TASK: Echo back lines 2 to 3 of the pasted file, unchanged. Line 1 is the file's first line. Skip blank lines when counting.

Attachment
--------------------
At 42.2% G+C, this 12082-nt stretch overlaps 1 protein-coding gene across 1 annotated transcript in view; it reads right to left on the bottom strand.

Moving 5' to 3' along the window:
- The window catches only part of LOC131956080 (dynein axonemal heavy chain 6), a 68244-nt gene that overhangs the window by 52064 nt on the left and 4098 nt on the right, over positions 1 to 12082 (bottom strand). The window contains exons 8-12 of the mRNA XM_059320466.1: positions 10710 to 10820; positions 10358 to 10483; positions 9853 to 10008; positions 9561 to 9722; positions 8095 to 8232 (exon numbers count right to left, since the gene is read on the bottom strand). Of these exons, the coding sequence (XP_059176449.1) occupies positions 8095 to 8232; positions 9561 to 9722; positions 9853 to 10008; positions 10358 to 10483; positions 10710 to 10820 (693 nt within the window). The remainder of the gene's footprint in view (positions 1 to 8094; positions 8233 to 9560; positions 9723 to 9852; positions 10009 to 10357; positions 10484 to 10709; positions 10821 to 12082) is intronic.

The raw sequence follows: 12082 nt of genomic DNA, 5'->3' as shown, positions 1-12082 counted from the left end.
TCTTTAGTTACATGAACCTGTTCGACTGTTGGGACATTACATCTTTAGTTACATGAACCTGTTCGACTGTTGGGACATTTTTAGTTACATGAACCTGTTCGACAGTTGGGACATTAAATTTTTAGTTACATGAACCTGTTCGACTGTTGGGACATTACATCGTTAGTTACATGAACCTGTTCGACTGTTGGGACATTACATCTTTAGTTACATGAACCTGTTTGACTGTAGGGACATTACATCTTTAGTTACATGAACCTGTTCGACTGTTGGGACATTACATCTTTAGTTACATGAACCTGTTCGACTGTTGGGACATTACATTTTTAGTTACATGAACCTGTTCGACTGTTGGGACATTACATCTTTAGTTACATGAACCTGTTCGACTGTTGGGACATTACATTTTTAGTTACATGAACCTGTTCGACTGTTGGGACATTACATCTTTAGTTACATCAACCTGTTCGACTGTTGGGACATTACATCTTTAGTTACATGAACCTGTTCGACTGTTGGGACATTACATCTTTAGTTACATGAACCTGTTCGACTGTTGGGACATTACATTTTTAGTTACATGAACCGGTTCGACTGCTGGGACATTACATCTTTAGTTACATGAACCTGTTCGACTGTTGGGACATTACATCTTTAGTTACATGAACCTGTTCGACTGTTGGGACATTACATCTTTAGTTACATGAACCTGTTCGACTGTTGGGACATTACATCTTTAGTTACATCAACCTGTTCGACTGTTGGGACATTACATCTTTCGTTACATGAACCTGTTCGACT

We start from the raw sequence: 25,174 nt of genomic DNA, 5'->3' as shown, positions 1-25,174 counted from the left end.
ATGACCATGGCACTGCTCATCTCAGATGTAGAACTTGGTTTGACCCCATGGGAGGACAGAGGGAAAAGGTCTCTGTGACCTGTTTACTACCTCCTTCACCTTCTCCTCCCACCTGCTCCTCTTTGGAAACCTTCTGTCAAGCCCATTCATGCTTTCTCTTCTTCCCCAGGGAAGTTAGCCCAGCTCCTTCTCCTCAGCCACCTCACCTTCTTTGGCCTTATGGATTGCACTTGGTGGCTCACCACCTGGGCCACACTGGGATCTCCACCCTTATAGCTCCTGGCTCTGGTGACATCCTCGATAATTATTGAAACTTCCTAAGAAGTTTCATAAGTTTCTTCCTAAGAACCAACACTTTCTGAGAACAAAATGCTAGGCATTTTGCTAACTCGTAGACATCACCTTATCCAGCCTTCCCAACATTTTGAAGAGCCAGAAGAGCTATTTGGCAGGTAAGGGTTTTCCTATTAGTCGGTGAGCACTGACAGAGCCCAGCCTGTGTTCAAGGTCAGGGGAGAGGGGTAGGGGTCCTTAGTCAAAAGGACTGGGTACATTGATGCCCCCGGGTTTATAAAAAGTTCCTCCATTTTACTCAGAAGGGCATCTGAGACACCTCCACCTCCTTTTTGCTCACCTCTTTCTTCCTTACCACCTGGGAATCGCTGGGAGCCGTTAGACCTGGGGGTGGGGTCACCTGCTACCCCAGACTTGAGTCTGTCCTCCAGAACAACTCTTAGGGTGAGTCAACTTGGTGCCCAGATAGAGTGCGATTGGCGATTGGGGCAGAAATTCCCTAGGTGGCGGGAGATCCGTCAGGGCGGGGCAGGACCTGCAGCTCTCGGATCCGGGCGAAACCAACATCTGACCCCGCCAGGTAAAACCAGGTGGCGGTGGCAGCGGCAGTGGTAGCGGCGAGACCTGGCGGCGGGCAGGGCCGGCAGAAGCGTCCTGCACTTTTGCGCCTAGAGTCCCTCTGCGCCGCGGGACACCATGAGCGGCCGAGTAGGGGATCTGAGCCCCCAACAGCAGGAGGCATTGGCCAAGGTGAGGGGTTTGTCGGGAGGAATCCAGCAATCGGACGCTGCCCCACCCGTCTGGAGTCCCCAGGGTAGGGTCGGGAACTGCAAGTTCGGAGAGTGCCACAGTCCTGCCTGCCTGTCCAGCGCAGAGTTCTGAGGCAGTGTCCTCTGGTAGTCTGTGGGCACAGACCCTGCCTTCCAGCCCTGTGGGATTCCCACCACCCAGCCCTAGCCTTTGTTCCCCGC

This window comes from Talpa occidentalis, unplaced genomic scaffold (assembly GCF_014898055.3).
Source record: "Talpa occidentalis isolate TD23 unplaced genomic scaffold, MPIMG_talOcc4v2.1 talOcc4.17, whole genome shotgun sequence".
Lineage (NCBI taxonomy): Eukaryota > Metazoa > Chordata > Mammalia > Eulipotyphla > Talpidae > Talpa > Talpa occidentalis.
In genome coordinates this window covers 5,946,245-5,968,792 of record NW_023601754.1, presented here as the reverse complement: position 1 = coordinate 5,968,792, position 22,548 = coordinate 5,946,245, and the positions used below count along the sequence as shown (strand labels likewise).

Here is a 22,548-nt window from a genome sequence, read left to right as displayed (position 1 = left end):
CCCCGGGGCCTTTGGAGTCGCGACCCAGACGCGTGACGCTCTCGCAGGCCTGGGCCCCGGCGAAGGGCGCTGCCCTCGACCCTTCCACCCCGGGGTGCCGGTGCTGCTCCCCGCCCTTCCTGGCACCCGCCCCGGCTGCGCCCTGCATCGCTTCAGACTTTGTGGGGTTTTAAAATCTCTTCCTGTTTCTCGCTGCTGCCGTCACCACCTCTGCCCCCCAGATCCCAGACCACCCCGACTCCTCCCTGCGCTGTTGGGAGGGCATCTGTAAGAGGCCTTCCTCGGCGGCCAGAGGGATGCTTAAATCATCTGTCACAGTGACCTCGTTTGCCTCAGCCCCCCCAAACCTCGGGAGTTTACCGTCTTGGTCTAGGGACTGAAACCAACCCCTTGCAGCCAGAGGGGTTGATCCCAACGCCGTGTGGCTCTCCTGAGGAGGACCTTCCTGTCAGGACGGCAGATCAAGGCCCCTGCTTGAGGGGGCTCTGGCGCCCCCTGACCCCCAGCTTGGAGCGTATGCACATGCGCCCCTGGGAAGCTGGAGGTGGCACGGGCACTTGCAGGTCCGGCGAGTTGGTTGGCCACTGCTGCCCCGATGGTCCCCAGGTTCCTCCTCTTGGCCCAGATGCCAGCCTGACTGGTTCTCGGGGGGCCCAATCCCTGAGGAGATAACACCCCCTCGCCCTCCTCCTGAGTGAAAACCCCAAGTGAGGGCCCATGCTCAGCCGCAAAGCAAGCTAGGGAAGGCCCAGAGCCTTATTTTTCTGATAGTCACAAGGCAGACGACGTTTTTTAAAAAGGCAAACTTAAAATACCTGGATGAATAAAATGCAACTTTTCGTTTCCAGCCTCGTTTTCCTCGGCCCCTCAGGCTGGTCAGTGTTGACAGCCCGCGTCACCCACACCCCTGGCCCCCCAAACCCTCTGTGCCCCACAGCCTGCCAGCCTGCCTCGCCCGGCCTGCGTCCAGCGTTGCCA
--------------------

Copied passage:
Moving 5' to 3' along the window:
- The window catches only part of LOC131956080 (dynein axonemal heavy chain 6), a 68244-nt gene that overhangs the window by 52064 nt on the left and 4098 nt on the right, over positions 1 to 12082 (bottom strand). The window contains exons 8-12 of the mRNA XM_059320466.1: positions 10710 to 10820; positions 10358 to 10483; positions 9853 to 10008; positions 9561 to 9722; positions 8095 to 8232 (exon numbers count right to left, since the gene is read on the bottom strand). Of these exons, the coding sequence (XP_059176449.1) occupies positions 8095 to 8232; positions 9561 to 9722; positions 9853 to 10008; positions 10358 to 10483; positions 10710 to 10820 (693 nt within the window). The remainder of the gene's footprint in view (positions 1 to 8094; positions 8233 to 9560; positions 9723 to 9852; positions 10009 to 10357; positions 10484 to 10709; positions 10821 to 12082) is intronic.